Types of malaria tablets
- Doxycycline: from £0.65 per tablet – take one tablet per day from two days before you travel and continue for four weeks after your return.
- Malarone: from £3.00 per tablet – take one every day from two days before you travel and continue for 7 days after your return
- Chloroquine and Proguanil: £15.85 per pack – dosage dependant on weight. For adults over 45kg, take one Chloroquine tablet per week and one Proguanil tablet every day from 7 days before you travel and for four weeks after you return.
|Course||Depends on duration of travel|
|Pack size||Differs between brands|
|Price||£0.65-£3.00 per dose|
How it Works
Attend your consultation
Get your treatment
Frequently Asked Question
Which malaria tablets do I need?
Which malaria tablets you can use depends primarily on where you’re travelling to. The malaria parasite in some parts of the world has developed a resistance to chloroquine. If you are travelling to any of these countries, you need to take Malarone or doxycycline to be protected.
During your travel consultation, our nurse or pharmacist will tell you which antimalarials are suitable for the country or countries you’re travelling to. You can also check malaria advice for your destination by searching for the country name here.
Which tablets are best for you also depends on your medical history and the activities you have planned. Doxycycline can increase your sensitivity to sunlight and may therefore be less suitable if you’re likely to spend extended periods of time in the sun.
If several types of malaria tablets are suitable for your itinerary you can choose whichever you prefer – some travellers prefer to take tablets daily whereas other find it easier to remember taking their medication if it’s taken daily.
Malarone costs more than the other antimalarials but is suitable for malaria prevention in all countries, including those where the parasite has developed a resistance to other antimalarials.
It needs to be taken daily from two days before you enter a risk area until seven days after your return.
Nausea and vomiting, headache, diarrhoea and stomach pain are very common side effects with Malarone. Common side effects include unusual dreams, dizziness, rash, mood disorders, insomnia, cough, and blood changes.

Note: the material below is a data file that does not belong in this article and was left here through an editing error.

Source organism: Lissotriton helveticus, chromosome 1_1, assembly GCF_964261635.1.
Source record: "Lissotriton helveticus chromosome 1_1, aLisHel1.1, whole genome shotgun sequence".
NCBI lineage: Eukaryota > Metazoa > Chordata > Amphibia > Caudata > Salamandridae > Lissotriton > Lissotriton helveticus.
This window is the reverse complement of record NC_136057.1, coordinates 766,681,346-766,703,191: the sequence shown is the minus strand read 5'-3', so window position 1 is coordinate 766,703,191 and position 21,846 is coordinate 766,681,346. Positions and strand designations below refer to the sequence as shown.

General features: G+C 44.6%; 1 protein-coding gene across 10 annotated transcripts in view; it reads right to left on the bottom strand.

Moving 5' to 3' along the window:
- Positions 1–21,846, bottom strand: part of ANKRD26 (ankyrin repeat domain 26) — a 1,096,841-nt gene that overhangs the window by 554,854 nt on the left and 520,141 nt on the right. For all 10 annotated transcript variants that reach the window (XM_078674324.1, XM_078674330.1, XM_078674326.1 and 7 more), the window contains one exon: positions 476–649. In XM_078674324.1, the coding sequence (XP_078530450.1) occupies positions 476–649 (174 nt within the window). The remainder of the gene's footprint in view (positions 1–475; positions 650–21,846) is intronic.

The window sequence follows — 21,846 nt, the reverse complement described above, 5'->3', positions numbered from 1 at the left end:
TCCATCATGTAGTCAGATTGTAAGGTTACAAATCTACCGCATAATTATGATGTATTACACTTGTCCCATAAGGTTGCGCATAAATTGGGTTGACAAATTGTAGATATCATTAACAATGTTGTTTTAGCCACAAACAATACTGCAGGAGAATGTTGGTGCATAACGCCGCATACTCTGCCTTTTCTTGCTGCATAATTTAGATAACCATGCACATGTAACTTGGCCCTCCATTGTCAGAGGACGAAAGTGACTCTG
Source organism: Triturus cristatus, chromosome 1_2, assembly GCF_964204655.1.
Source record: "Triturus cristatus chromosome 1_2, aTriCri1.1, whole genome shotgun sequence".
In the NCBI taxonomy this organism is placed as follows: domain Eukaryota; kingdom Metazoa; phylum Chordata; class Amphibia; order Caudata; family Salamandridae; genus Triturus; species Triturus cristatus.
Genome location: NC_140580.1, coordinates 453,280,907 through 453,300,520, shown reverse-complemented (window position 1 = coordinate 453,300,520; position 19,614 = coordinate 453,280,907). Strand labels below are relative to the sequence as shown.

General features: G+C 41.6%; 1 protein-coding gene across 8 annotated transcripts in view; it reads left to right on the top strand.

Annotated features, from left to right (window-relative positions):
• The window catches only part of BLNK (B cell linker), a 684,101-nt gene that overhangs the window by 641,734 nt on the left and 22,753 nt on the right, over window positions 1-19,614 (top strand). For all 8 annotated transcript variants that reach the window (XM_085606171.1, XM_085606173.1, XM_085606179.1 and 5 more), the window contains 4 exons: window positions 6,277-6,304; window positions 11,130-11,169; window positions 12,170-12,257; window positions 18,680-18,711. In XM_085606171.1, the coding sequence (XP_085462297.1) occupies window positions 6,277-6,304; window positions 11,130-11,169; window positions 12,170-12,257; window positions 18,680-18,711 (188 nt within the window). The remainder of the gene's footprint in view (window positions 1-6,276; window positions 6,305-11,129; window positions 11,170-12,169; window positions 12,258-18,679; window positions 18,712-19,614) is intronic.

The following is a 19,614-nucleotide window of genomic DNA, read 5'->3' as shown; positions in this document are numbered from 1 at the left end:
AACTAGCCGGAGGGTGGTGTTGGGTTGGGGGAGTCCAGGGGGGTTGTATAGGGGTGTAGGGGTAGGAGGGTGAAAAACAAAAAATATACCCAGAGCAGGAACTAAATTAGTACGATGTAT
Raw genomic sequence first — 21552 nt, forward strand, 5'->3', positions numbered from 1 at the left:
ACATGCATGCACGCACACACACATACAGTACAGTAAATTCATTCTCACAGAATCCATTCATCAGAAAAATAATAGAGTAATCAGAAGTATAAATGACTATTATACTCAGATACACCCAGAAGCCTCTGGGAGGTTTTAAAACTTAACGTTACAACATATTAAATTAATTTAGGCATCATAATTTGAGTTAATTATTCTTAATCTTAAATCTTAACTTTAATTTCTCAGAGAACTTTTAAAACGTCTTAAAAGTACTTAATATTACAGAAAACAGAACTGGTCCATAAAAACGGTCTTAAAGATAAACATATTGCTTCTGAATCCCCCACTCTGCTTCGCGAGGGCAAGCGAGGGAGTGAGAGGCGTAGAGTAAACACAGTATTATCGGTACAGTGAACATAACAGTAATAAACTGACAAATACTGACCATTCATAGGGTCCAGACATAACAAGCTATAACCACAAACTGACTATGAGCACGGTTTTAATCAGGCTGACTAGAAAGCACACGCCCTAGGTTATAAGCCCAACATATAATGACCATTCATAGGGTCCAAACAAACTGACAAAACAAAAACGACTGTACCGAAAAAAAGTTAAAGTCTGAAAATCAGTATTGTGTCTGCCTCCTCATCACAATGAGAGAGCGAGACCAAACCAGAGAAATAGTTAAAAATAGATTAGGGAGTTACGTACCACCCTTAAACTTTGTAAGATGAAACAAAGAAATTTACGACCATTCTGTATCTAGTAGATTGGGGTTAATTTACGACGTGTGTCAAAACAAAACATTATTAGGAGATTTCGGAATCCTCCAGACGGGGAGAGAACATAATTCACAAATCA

Doxycycline is suitable for malaria in all parts of the world and available at a lower cost than Malarone.
You need to start your course two days before you travel, taking one tablet per day. Unlike Malarone, Doxycycline needs to be taken for four weeks after your return from a malaria area.
Doxycycline can cause your skin to be more sensitive to the sun than usual, so you need to take care to use sunscreen and avoid spending time in the sun wherever possible to avoid sunburn. You mustn’t use a sunbed while taking doxycycline.
Other possible side effects with doxycycline include loss of appetite, nausea, diarrhoea and other stomach problems.
Chloroquine and Proguanil
Chloroquine and Proguanil is one of the more affordable antimalarials but it’s only suitable for malaria prevention in a limited number of countries.
The dosage for this medication is dependant on your weight. For adults over 45kg, you’ll need to take the prescribed dose of Chloroquine once every week on the same day; Proguanil should be taken once every day. You should ideally start taking both tablets week before you enter a malaria area, and continue taking it them until four weeks after leaving a malaria area. If this medication is for an adult or child under 45kg, our trained travel specialists will be able to let you know how many tablets to take and when to take them.
Common side effects include gastrointestinal disturbances (e.g. diarrhoea), headache and skin reactions (e.g. rash). Please refer to the manufacturer’s patient information leaflet for a full list of side effects.
How malaria tablets work?
Malaria is caused by a parasite which is transmitted via mosquito bites. Some malaria tablets work by stopping the parasite from multiplying in red blood cells meaning your immune system can fight the infection before you develop symptoms. Others work by preventing the parasite developing in the liver so they prevent the parasite from progressing to infect red blood cells and cause symptoms.
In order to be protected, it is important that you take the full course of tablets you have been prescribed. Malaria tablets only act on the parasite during specific stages of its lifecycle so if you stop taking your tablets too early you may still develop malaria if you were infected while abroad.
Malaria is endemic to over 100 countries. It can cause severe symptoms, such as a high fever, digestive problems, muscle pain and convulsions. If left untreated, it can be fatal.
If travelling to a risk area, it is important that you protect yourself. Malaria tablets offer effective protection but you still need to practise insect bite avoidance while in a risk area. You should wear long sleeved shirts and long trousers as well as using an insect repellent which contains DEET. You may also want to take a mosquito net with you to avoid being bitten during the night.
If you experience malaria symptoms at any point during or after your trip, seek medical help immediately, even if you have been using an antimalaria
Who needs malaria tablets?
You need malaria tablets if you’re travelling to a risk area. In addition to taking malaria tablets, it is important that you practise insect bite avoidance.